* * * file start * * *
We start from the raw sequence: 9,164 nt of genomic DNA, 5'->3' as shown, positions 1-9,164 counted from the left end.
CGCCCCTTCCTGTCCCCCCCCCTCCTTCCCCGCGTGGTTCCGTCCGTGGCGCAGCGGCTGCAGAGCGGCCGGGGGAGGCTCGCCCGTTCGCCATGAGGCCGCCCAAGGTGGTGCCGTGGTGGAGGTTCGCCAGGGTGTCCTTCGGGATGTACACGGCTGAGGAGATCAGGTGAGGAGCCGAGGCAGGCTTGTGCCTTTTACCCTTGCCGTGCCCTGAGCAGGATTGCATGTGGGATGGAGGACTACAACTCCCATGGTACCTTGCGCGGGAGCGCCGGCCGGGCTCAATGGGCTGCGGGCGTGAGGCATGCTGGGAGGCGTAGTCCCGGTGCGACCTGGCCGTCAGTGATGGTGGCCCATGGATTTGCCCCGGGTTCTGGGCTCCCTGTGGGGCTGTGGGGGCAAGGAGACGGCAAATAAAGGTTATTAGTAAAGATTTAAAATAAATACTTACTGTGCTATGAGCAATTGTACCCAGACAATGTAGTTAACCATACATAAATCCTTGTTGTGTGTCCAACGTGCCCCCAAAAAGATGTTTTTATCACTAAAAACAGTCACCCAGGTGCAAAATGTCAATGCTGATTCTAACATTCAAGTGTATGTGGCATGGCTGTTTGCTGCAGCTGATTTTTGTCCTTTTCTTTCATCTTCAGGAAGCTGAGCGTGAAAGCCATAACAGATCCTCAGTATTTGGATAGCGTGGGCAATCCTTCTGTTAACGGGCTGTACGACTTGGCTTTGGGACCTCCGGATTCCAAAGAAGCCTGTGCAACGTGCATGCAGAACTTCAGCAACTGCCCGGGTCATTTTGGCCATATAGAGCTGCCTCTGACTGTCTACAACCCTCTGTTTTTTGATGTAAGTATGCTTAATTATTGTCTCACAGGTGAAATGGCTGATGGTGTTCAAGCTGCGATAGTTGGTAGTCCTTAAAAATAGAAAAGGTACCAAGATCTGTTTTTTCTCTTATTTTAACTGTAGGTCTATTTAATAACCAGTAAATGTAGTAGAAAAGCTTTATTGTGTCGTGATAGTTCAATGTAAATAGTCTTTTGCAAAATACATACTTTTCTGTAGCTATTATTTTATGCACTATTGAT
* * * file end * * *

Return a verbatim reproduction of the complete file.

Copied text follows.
We start from the raw sequence: 9,164 nt of genomic DNA, 5'->3' as shown, positions 1-9,164 counted from the left end.
CGCCCCTTCCTGTCCCCCCCCCTCCTTCCCCGCGTGGTTCCGTCCGTGGCGCAGCGGCTGCAGAGCGGCCGGGGGAGGCTCGCCCGTTCGCCATGAGGCCGCCCAAGGTGGTGCCGTGGTGGAGGTTCGCCAGGGTGTCCTTCGGGATGTACACGGCTGAGGAGATCAGGTGAGGAGCCGAGGCAGGCTTGTGCCTTTTACCCTTGCCGTGCCCTGAGCAGGATTGCATGTGGGATGGAGGACTACAACTCCCATGGTACCTTGCGCGGGAGCGCCGGCCGGGCTCAATGGGCTGCGGGCGTGAGGCATGCTGGGAGGCGTAGTCCCGGTGCGACCTGGCCGTCAGTGATGGTGGCCCATGGATTTGCCCCGGGTTCTGGGCTCCCTGTGGGGCTGTGGGGGCAAGGAGACGGCAAATAAAGGTTATTAGTAAAGATTTAAAATAAATACTTACTGTGCTATGAGCAATTGTACCCAGACAATGTAGTTAACCATACATAAATCCTTGTTGTGTGTCCAACGTGCCCCCAAAAAGATGTTTTTATCACTAAAAACAGTCACCCAGGTGCAAAATGTCAATGCTGATTCTAACATTCAAGTGTATGTGGCATGGCTGTTTGCTGCAGCTGATTTTTGTCCTTTTCTTTCATCTTCAGGAAGCTGAGCGTGAAAGCCATAACAGATCCTCAGTATTTGGATAGCGTGGGCAATCCTTCTGTTAACGGGCTGTACGACTTGGCTTTGGGACCTCCGGATTCCAAAGAAGCCTGTGCAACGTGCATGCAGAACTTCAGCAACTGCCCGGGTCATTTTGGCCATATAGAGCTGCCTCTGACTGTCTACAACCCTCTGTTTTTTGATGTAAGTATGCTTAATTATTGTCTCACAGGTGAAATGGCTGATGGTGTTCAAGCTGCGATAGTTGGTAGTCCTTAAAAATAGAAAAGGTACCAAGATCTGTTTTTTCTCTTATTTTAACTGTAGGTCTATTTAATAACCAGTAAATGTAGTAGAAAAGCTTTATTGTGTCGTGATAGTTCAATGTAAATAGTCTTTTGCAAAATACATACTTTTCTGTAGCTATTATTTTATGCACTATTGAT